Variable Rate Amortization – Day/Year Count & Last Payment Options

Remember to enter dates and rates in yellow cells only. The worksheet is protected, except for the yellow input cells, so you are not tempted to type over a formula. There is no password, so you can unprotect the sheet.

Back in November of 2014 I posted “Amortization Schedule With Variable Rates“, and an Excel spreadsheet that could handle an amortization schedule with rates that varied throughout the term of the loan. Janice commented that it would be nice to have the variable rate amortization, but with an actual/360 (day/year) count rather than the 30/360 used in the original spreadsheet.

The new spreadsheet attempts to answer two basic problems when working with a variable amortization schedule. The first problem is how to handle the last payment. With interest rates changing throughout the loan term, the original last loan payment is unlikely to pay off the loan.

I gave the user three options in this new spreadsheet:

Option #1. If you use option number one (yellow dropdown box) the loan will pay off on the last payment date, regardless of the loan balance. If interest rates average higher than the original rate the payment was calculated on, you are liable to have a very large last payment. Of course the loan can pay off before the stated last payment if rates average lower than the original rate.

Option #2. This option recalculates the payment after each rate change. This will help reduce any large last payment, by spreading the cost over future months.

Option #3. Negative Amortization. If the first two options are not acceptable, the third option will require additional payments until the loan is paid off, if rate move up. If rates average lower, the loan will pay off sooner.

Sample Loan

First, we will look at the rate changes. The settlement date is the date the loan starts to accrue interest. We are assuming a day count of actual/360 days in this example, so from the settlement until the first payment is 27 days. If we were using 30/360 the first payment would accrue interest for 26 days. The assumption is that the first payment might be (doesn’t have to be) a partial monthly interest period.

In this example, the rate will remain at 3.00% for 12 months through 12/1/2016. Starting on 1/1/2017 the rate will change to 4.00% until 12/1/2024. This can be confusing if you don’t realize that the date column is the date the rate changes.  Therefore, 1/1/2025 is not the last or 108th payment, 12/1/2024 is. If you use the negative amortization option for the last payment, the rate will remain at the last rate given, until the loan is paid off.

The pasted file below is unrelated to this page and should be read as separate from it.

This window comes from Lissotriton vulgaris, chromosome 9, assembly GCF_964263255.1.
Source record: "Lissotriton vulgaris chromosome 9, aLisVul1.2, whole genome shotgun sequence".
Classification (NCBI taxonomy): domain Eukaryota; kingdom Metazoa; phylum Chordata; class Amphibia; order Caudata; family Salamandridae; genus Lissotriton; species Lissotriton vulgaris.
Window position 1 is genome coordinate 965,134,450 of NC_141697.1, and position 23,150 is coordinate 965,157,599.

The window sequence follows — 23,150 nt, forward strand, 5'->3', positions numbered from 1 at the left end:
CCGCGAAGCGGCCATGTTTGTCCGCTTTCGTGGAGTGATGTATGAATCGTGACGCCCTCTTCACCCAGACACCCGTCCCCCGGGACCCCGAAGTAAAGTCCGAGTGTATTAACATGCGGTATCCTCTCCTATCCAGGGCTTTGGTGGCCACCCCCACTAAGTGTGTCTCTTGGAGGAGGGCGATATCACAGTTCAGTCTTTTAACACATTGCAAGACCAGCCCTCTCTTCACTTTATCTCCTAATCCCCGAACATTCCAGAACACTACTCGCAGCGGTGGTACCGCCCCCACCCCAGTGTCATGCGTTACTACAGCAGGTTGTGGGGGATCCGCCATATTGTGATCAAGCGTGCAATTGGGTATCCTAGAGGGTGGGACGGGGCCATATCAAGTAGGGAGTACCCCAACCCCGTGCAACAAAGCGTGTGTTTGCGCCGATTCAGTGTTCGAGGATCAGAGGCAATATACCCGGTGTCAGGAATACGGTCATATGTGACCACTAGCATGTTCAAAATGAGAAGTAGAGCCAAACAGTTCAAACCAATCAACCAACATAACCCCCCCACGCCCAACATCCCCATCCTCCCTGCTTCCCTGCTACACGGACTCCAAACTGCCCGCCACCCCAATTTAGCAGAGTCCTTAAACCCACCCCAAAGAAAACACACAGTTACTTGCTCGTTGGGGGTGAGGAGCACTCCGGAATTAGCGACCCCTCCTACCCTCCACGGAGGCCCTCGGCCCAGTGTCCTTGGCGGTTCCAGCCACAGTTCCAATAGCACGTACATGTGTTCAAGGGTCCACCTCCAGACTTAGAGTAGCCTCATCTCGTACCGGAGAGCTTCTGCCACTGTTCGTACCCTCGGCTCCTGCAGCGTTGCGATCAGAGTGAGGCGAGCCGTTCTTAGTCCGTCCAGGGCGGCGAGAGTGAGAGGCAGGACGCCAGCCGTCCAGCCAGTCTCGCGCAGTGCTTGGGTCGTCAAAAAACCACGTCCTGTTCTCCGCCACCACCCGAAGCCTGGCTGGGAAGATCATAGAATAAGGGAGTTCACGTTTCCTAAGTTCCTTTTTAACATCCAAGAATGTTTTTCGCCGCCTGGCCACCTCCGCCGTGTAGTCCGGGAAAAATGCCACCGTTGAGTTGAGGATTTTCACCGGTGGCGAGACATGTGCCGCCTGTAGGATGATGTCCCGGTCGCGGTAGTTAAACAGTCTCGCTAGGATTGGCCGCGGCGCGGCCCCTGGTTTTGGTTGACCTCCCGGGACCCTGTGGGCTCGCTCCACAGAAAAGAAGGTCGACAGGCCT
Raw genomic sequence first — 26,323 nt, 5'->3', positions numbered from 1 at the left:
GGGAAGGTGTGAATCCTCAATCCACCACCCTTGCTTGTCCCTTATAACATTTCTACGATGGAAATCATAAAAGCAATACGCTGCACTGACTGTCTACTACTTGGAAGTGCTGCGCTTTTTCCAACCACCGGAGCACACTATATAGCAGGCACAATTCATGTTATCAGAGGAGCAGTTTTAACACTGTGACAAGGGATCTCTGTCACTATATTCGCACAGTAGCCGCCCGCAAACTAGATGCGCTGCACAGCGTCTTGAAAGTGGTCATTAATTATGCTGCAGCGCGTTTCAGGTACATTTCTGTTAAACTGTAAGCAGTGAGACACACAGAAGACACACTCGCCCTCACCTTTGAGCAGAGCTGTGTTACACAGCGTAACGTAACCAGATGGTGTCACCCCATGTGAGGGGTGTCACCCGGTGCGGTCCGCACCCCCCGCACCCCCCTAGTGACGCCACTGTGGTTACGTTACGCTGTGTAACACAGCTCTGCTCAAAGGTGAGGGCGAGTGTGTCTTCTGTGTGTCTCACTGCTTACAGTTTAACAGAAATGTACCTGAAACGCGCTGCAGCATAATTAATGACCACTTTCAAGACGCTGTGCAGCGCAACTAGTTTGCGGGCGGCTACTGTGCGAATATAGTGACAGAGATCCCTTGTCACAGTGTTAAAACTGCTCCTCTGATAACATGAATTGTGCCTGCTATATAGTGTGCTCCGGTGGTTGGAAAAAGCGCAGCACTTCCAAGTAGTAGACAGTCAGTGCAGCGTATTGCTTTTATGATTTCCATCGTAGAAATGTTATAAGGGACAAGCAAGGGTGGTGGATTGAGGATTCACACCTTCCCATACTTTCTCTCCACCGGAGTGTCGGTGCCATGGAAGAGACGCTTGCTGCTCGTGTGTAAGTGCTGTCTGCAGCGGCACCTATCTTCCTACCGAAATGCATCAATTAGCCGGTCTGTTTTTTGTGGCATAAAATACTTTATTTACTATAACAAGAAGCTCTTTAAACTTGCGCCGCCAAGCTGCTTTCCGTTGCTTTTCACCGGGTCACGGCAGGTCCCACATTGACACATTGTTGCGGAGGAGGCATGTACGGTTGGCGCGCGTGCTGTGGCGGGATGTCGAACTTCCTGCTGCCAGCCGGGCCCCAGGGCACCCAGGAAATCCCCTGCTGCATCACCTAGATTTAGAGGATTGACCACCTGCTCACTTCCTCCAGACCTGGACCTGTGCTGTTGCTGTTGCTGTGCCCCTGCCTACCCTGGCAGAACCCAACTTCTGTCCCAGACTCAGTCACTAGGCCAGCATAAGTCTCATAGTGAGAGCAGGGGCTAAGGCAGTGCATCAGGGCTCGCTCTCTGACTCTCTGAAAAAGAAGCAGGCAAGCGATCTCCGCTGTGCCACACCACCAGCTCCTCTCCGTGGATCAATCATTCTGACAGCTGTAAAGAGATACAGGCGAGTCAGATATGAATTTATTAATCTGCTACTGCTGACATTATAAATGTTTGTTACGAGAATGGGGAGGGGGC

The day/year count assumptions are also in a yellow cell drop down box. The options are:





With actual/actual the base year will remain 366 during a leap year for each month in that year, even if the loan did not start until after February of that year.

The day/year count are handled with two helper columns. Data from these two columns are used to calculate the monthly interest.

I put this together in a day. Since I am retired, I have not tested the results in all possible combinations or tested the results against other amortization schedules. This is a template to be changed to suit your needs. As always, use at your own risk. Enjoy

Download “VarRatePlus


Don Pistulka

Retired Credit Union CFO - Finance
Background: over 40 years in investments, asset/Liability management, banking, securities trader.
Worked for: California Credit Union, WesCorp, CalFed S&L, Crocker Bank, Carroll McEntee, Federal Home Loan Bank Board (D.C.), Western Asset Management, Security Pacific National Bank.


  1. Hi… I love your spreadsheet!! I have Q or challenge for you that I need help with. I owner financed a property that sold in 2010 with a 7 year balloon. if the property was not refinanced, the Maturity Interest Rate on the loan increased from 8.90% to 18.0%.
    Since the maturity Interest Rate kicked in, they continued making the original payment for 2+ years before they started making the new larger payment. That increased their loan balance significantly due to the negative amortization. even thought they eventually started making the larger payment, the still are in negative amortization, due to the higher principal balance and the higher interest being paid.
    They now are trying to refinance their loan (YEAH!!) but I’m having issues trying to calculate their payoff, as my standard amortization spreadsheet is not designed to handle these variables!!
    CAN YOU HELP ME?? Thank you in advance for your time and consideration on this matter!
    Bruce Goldfarb

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